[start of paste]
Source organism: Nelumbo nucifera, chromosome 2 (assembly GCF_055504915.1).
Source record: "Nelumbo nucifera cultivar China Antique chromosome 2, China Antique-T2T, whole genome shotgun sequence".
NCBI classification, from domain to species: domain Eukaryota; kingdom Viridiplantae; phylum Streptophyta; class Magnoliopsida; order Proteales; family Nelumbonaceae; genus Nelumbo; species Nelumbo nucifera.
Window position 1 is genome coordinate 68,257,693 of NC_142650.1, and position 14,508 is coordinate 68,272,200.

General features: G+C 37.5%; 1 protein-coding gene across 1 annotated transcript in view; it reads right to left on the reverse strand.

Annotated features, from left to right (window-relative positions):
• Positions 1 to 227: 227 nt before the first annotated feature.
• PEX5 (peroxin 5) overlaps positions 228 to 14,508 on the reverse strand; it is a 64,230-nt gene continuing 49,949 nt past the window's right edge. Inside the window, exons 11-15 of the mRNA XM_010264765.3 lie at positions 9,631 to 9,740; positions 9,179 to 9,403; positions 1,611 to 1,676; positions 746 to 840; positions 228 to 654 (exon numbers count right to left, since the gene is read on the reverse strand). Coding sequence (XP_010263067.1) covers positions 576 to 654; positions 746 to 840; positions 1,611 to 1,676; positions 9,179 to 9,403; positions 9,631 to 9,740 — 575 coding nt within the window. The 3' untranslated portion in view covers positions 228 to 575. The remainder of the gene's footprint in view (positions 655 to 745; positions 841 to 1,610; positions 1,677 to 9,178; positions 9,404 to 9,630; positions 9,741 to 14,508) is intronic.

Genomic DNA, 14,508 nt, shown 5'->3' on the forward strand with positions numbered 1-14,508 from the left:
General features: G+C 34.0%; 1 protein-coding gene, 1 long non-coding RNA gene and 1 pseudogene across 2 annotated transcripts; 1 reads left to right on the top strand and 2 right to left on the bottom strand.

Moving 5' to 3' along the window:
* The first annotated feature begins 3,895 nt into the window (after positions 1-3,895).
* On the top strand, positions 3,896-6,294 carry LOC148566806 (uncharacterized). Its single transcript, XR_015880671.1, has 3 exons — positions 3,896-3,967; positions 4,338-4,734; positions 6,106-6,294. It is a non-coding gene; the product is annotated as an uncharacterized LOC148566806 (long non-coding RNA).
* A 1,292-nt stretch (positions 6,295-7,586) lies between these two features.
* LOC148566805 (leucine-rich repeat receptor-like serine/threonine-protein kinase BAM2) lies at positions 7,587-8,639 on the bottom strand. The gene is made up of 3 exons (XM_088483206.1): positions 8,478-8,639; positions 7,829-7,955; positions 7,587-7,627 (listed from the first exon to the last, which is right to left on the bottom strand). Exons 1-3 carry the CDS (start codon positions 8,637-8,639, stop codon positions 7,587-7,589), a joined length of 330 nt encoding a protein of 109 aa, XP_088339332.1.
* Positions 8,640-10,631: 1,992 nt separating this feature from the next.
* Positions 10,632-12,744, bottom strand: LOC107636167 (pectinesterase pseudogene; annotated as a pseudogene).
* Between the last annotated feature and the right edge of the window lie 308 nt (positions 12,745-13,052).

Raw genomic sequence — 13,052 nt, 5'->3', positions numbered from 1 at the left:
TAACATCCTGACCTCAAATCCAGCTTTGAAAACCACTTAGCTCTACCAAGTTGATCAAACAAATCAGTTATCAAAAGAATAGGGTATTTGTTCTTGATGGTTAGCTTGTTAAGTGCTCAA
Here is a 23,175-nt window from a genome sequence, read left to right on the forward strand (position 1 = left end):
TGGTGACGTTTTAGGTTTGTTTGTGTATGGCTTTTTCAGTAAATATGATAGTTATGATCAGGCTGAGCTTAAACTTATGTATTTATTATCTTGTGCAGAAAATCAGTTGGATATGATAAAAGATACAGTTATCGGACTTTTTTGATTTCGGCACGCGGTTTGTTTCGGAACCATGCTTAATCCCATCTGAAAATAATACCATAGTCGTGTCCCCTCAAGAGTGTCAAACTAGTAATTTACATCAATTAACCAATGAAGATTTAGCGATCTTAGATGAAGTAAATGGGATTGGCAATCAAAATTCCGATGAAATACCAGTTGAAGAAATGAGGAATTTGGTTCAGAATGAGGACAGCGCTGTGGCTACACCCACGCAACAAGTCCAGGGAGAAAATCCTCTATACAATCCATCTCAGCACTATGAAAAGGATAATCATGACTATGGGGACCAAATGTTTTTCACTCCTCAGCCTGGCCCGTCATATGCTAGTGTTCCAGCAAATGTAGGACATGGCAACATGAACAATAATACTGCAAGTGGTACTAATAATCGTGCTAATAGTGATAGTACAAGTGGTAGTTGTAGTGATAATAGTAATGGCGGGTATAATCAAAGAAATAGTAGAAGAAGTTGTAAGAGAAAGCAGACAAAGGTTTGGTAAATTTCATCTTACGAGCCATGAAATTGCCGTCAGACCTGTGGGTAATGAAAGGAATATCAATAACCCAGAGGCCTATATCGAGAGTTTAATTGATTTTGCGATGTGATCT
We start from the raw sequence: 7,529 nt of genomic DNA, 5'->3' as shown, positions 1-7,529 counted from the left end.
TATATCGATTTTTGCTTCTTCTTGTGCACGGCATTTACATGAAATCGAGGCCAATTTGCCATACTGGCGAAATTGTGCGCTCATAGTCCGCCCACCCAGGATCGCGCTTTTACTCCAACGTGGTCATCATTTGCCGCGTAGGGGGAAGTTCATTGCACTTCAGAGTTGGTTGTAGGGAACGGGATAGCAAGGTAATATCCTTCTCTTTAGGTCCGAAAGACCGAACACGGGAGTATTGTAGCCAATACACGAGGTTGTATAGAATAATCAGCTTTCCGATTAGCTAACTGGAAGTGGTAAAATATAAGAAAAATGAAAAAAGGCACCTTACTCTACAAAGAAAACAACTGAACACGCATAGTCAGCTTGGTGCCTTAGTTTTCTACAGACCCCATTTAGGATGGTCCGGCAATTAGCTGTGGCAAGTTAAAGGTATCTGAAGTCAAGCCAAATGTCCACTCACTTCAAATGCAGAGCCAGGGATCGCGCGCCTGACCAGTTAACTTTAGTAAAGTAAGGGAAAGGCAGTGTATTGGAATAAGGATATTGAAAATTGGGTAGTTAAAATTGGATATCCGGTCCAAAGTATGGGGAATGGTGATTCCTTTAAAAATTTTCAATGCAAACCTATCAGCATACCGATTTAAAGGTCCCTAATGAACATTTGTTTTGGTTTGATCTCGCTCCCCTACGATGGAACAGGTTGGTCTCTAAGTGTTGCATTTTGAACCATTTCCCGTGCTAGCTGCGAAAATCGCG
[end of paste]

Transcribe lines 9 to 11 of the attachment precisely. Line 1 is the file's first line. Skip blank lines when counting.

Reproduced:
Genomic DNA, 14,508 nt, shown 5'->3' on the forward strand with positions numbered 1-14,508 from the left:
General features: G+C 34.0%; 1 protein-coding gene, 1 long non-coding RNA gene and 1 pseudogene across 2 annotated transcripts; 1 reads left to right on the top strand and 2 right to left on the bottom strand.

Moving 5' to 3' along the window: